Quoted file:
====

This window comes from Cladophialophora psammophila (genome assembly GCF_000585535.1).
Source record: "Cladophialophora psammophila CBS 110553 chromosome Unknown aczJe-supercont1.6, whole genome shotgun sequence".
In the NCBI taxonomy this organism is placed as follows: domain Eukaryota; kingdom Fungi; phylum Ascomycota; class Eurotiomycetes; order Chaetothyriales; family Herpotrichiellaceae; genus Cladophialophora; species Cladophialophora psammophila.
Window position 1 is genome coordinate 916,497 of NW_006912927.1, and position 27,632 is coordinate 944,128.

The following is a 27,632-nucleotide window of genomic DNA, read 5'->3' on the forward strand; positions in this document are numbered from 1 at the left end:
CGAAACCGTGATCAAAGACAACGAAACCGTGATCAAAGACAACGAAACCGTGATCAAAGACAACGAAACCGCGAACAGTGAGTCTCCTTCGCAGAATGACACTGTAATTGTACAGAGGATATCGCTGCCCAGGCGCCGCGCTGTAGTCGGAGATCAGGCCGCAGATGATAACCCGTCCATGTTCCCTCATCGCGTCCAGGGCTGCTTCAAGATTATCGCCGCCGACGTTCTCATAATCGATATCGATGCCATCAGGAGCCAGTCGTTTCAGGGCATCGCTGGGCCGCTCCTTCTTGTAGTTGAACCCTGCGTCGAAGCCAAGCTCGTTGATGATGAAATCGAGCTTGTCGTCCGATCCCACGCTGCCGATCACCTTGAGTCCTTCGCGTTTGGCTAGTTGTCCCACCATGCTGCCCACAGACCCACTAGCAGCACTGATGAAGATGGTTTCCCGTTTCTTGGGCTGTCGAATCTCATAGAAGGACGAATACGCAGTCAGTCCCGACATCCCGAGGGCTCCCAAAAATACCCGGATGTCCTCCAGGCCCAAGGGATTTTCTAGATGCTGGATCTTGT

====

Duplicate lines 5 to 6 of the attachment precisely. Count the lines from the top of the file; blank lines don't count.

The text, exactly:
The following is a 27,632-nucleotide window of genomic DNA, read 5'->3' on the forward strand; positions in this document are numbered from 1 at the left end:
CGAAACCGTGATCAAAGACAACGAAACCGTGATCAAAGACAACGAAACCGTGATCAAAGACAACGAAACCGCGAACAGTGAGTCTCCTTCGCAGAATGACACTGTAATTGTACAGAGGATATCGCTGCCCAGGCGCCGCGCTGTAGTCGGAGATCAGGCCGCAGATGATAACCCGTCCATGTTCCCTCATCGCGTCCAGGGCTGCTTCAAGATTATCGCCGCCGACGTTCTCATAATCGATATCGATGCCATCAGGAGCCAGTCGTTTCAGGGCATCGCTGGGCCGCTCCTTCTTGTAGTTGAACCCTGCGTCGAAGCCAAGCTCGTTGATGATGAAATCGAGCTTGTCGTCCGATCCCACGCTGCCGATCACCTTGAGTCCTTCGCGTTTGGCTAGTTGTCCCACCATGCTGCCCACAGACCCACTAGCAGCACTGATGAAGATGGTTTCCCGTTTCTTGGGCTGTCGAATCTCATAGAAGGACGAATACGCAGTCAGTCCCGACATCCCGAGGGCTCCCAAAAATACCCGGATGTCCTCCAGGCCCAAGGGATTTTCTAGATGCTGGATCTTGT